Maurizio Sarri

It’s fair to say that all is not well at Chelsea Football Club. On their pitch they’re a mess, in the transfer market they’re hit and miss and, in the boardroom, they’re in dire straits. Overall, the club is in need of a major rebuild from top to bottom.

When Roman Abramovich took over the London club in 2003, the vision was to turn the Blues into a European powerhouse in both success and competence. The success bit is relatively undisputed, but their competence can be likened to a joke. Because of the incompetence of the powers that be, Chelsea has now been slapped with a two-window transfer ban.

Here’s what Chelsea’s transfer ban means for the club.

Last week, FIFA sanctioned Chelsea with a two-window transfer ban, for breaching rules in regard to the acquisition of young players. The ban will apply until January 2020 but will not apply to the club’s women or futsal teams. In addition to the ban, the Blues have been fined £460,000 while the FA have also been handed a £390,000 fine for their cooperation in the dealings.

The ruling follows an intensive FIFA investigation into the club’s signing of foreign under-18 players. FIFA claim that they found breaches in 29 of the 92 deals investigated, with Chelsea’s recruitment policy failing to meet the world governing body’s regulations. The Blues have acknowledged the investigation and stated their intent to appeal with immediate effect.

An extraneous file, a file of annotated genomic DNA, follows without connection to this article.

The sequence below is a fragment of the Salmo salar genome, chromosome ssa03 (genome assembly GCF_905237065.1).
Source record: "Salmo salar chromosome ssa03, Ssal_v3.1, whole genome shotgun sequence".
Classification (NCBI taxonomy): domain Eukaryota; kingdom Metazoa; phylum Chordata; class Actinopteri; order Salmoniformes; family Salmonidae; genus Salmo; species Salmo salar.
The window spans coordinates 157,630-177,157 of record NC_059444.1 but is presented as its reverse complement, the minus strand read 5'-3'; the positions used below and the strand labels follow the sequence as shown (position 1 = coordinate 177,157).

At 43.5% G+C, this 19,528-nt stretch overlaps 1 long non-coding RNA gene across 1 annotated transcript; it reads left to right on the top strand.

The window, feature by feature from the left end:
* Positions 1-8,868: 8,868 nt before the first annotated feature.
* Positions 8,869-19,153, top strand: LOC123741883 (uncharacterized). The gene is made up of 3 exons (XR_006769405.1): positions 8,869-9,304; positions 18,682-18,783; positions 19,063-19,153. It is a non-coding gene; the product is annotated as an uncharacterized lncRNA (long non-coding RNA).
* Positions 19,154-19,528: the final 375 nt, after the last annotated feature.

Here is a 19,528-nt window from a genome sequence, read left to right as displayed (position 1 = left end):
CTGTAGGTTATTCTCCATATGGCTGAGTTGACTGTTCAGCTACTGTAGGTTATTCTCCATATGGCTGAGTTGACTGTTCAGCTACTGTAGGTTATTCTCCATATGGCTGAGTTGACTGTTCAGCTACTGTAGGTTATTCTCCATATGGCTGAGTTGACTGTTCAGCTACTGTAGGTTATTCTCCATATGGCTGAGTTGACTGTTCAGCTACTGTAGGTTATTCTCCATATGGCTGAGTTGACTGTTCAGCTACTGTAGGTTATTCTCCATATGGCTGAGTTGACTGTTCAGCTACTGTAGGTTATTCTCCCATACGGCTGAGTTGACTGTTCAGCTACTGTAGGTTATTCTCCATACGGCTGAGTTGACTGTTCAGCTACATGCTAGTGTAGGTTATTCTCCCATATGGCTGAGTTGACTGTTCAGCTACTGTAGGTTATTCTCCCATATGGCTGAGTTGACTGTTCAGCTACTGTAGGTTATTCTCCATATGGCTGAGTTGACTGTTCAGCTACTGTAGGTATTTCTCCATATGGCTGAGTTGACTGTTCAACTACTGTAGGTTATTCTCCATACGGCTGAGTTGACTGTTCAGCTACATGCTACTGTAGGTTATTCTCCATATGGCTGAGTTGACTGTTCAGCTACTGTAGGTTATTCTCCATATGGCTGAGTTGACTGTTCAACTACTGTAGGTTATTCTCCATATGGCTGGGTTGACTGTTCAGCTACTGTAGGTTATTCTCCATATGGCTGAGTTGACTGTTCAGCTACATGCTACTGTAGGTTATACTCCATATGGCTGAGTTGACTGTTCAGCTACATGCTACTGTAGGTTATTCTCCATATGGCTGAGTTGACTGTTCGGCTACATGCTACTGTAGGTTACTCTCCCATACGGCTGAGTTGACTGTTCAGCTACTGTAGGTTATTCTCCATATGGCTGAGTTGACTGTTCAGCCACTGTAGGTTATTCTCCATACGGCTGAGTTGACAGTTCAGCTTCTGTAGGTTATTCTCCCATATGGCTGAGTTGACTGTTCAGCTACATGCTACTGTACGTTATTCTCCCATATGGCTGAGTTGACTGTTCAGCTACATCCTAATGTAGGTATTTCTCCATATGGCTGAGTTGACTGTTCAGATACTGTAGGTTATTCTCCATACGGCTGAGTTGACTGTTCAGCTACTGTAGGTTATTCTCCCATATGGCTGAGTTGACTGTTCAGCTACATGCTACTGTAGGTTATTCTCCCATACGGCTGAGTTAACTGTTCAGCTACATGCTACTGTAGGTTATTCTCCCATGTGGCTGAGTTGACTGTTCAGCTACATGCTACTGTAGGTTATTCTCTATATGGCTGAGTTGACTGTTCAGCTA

Clearly, something’s not right at the Bridge. You’ve got an owner looking to sell the club as he can’t even step foot in the country. Last season, we saw a title-winning manager in Antonio Conte ultimately fall out with the club due to their recruitment process. At this moment in time, Chelsea football club is not a healthy business to work at or deal with.

So, what does this ban mean for the Blues? In practical terms, Chelsea will be restricted from buying players in the near future, meaning they’ll go through the entirety of next season without being able to strengthen a squad clearly devoid of quality. Before the season, the Blues needed three or four acquisitions to compete for the title, after this season, they’ll need at least six or seven.

When transfers are unavailable, the only alternative is to focus on the current squad and hope on the quick maturity of youth players. Luckily for the Blues, they arguably have the best youth academy in the world. Up until now, not many of those talented individuals have made the leap into first team football at the Bridge.

Currently, the West London club has an astonishing 29 players out on loan, that’s the depth of quality they possess at the academy. Calum Hudson-Odoi has been a prime example of Chelsea’s reluctance to use talented youth, some have compared his ability to Jadon Sancho. Now if a kid as a talented as he can’t get into the first team, what hope is there for the rest? With an ageing and underperforming squad, youth is the only way Chelsea can have any chance of keeping up with the rest next season.      

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